|AEROSPACE & DEFENSE|
Accused CIA leaker Joshua Schulte scrawled angry vows from his jail cell promising revenge against the spy agency after he was arrested for allegedly sending government hacking secrets to WikiLeaks, evidence presented to a Manhattan jury showed Wednesday.
Extraditing Julian Assange to the U.S. to face trial over leaking hundreds of thousands of classified documents would be illegal because the charges against the WikiLeaks founder are "purely political," his lawyer argued Wednesday at the third day of hearings in London.
The U.S. Government Accountability Office has recommended mostly tossing a construction company's protests of contracts under an $82 billion U.S. Army logistics deal, but said the government failed to evaluate a bidder's proposed fixed price on one award.
With the legal authorization for several surveillance powers set to expire March 15, members of Congress are racing the clock to pass a bill, with a key House committee canceling a vote Wednesday and the parties divided on how to proceed.
Acting Homeland Security Secretary Chad Wolf faced heat from House Democrats over migrants' safety and access to counsel as he defended the government's request for more funding during a Wednesday budget hearing.
President Donald Trump's 2020 re-election campaign sued the New York Times for defamation on Wednesday, claiming an opinion piece from last year that accused his 2016 campaign of striking "an overarching deal" with Russia amounts to "intentional false reporting."
A family-owned Georgia company can’t land government deals set aside for service-disabled veteran-owned small businesses after the Federal Circuit ruled Wednesday that service-disabled veterans don’t control all of its decisions.
Four more importers and distributors of steel and aluminum products have sued the Trump administration, adding to the slew of businesses challenging as unconstitutional the sudden imposition of recent tariffs on their nails, staples, wires and more.
The Pentagon said Wednesday that the U.S. Department of State had approved a $300 million sale of fire control system software to Jordan.
Given the substantial enforcement activity related to foreign influence on U.S. government-sponsored research, institutions will likely need to develop enhancements to their existing compliance infrastructure, say Michael Vernick and Marta Thompson at Hogan Lovells.
A workshop recently held by the California Minority Counsel Program provides steps law firms can take toward solving minority attorneys' limited access to social capital and lack of meaningful investment, as well as other obstacles to diversity and inclusion, says Alexandra DeFelice, director of marketing and business development at Payne & Fears.
In-house attorneys at Microsoft Corp. often ask each other for outside counsel recommendations, but soon enough, they’ll be able to review which lawyers to consider — or steer clear of — with a few clicks of a button.
A Kansas federal judge told lawmakers Wednesday that revelations about a colleague's pervasive sexual harassment of employees and affair with a felon were "an absolute shock" to other judges in the district.
Despite some recent health scares, U.S. Supreme Court Justice Ruth Bader Ginsburg is showing no signs of slowing down. The 86-year-old jurist has written more opinions than any of her colleagues in argued cases so far this term, including every single dissent.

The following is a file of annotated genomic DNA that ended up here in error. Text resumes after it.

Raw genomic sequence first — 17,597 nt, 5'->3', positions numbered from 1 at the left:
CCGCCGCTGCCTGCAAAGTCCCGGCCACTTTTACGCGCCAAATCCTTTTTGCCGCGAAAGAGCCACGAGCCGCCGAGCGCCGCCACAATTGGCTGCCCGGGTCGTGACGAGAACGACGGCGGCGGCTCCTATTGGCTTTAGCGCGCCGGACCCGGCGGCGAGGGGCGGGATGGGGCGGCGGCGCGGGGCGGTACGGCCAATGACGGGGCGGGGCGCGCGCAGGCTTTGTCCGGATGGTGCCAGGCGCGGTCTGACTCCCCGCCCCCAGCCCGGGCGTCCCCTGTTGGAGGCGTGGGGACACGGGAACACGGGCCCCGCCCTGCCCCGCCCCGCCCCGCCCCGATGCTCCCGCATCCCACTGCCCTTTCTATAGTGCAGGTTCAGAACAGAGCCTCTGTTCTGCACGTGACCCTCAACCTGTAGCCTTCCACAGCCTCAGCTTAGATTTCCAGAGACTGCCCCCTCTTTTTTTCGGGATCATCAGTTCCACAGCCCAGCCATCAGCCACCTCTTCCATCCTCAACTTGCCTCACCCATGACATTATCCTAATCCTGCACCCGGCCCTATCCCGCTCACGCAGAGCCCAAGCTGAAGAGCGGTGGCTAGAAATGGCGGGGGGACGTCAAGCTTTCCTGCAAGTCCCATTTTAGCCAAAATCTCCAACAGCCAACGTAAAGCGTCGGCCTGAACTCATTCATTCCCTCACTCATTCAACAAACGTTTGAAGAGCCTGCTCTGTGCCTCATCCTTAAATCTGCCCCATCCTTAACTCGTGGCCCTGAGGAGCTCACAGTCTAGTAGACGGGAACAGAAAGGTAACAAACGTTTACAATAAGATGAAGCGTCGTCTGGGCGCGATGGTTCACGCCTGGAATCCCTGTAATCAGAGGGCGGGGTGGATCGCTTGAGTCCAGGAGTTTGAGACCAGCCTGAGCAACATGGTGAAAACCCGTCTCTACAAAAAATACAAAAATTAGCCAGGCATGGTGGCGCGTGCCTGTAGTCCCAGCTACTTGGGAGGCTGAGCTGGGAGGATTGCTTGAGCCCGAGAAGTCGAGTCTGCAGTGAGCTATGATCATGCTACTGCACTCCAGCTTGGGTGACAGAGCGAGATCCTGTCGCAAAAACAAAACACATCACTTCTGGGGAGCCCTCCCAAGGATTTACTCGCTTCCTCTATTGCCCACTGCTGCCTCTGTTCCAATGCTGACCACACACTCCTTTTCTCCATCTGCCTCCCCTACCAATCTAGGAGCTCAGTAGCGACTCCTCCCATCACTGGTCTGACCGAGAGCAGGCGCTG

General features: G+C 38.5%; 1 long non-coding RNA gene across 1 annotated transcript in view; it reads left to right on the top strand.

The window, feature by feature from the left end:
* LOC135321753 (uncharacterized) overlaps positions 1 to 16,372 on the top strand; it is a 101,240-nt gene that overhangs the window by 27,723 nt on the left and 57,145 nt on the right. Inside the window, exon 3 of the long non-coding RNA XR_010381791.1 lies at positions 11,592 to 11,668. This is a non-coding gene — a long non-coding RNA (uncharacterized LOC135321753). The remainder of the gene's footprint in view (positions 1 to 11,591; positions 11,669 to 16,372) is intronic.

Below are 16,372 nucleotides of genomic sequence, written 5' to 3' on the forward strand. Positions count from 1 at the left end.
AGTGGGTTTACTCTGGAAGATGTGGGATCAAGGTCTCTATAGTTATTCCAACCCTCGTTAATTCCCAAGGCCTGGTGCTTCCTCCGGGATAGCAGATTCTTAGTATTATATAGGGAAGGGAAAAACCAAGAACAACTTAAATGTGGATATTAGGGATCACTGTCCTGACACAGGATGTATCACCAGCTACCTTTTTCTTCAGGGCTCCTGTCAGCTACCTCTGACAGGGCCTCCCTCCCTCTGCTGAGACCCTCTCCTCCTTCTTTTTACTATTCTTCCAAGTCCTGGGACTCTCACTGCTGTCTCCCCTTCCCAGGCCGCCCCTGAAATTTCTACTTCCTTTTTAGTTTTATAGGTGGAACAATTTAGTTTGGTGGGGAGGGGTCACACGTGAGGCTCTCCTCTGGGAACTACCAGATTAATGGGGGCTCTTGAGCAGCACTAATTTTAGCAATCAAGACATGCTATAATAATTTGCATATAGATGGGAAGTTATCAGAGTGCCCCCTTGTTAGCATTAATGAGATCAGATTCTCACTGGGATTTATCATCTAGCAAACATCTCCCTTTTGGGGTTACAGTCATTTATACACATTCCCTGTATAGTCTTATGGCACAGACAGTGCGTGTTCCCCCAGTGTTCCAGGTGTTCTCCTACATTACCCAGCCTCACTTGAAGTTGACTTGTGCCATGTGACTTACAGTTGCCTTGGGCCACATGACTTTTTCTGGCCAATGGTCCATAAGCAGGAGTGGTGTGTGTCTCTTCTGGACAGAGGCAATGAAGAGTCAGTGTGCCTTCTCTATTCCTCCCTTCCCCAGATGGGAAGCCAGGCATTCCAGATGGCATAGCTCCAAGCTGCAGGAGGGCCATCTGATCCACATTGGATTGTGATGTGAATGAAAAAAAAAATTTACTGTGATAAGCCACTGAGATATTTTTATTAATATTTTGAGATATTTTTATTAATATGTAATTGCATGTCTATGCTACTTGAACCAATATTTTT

Amid the breakup of New York personal injury firm Cellino & Barnes, one of its attorneys is now accusing partner Ross M. Cellino Jr. of cheating her out of a share of a landmark settlement based on her romantic relationship with Stephen E. Barnes.
A founder of litigation funder Oasis Financial has withdrawn a bid to revive a lawsuit claiming Kirkland & Ellis LLP and Littler Mendelson PC steered Oasis' private equity sale using fraudulent transaction documents, while improperly keeping its minority co-owners out of the loop until the sale was final.
President Donald Trump on Wednesday selected federal magistrate, bankruptcy and state court judges for lifetime appointments to U.S. district court seats in Ohio and Wisconsin, continuing his efforts to reshape the judiciary at the trial court level.
After President Donald Trump called for U.S. Supreme Court Justices Sonia Sotomayor and Ruth Bader Ginsburg to recuse themselves in "all Trump or Trump-related matters," both the Pennsylvania and Philadelphia bar associations issued statements Wednesday decrying what one called "unwarranted attacks" on the judiciary.
In her annual “state of the judiciary” address, New York’s chief judge on Wednesday said the courts would drop a bar applicant question about their mental health and treatment.
The Ohio federal judge overseeing multidistrict litigation over the opioid crisis told the Sixth Circuit that pharmacies looking to block nationwide discovery are contradicting themselves by raising privacy concerns when they've tried to pry sensitive health data from plaintiffs in the past.
In a move to expand its startup and emerging company offerings in Austin, Texas, Michael Best & Friedrich has acquired local boutique RWR Legal, bringing on three corporate and securities lawyers.
A Florida law firm is demanding nearly $300,000 in allegedly unpaid legal fees from a pornography studio that has filed thousands of copyright lawsuits against internet downloaders, according to a filing made Wednesday in West Palm Beach federal court.
A former U.S. attorney in Pennsylvania and onetime Bryan Cave Leighton Paisner LLP partner joined cryptocurrency trading platform Bitstamp as its chief legal officer, the company said in a release Wednesday.
Robert Reedy has served as managing partner of Houston-based Porter Hedges for the last decade and plans to step down when his term ends in 2024. Here, Reedy chats with Law360 about succession planning, his goals for his final four years as managing partner, and the perks of being a law firm in Texas.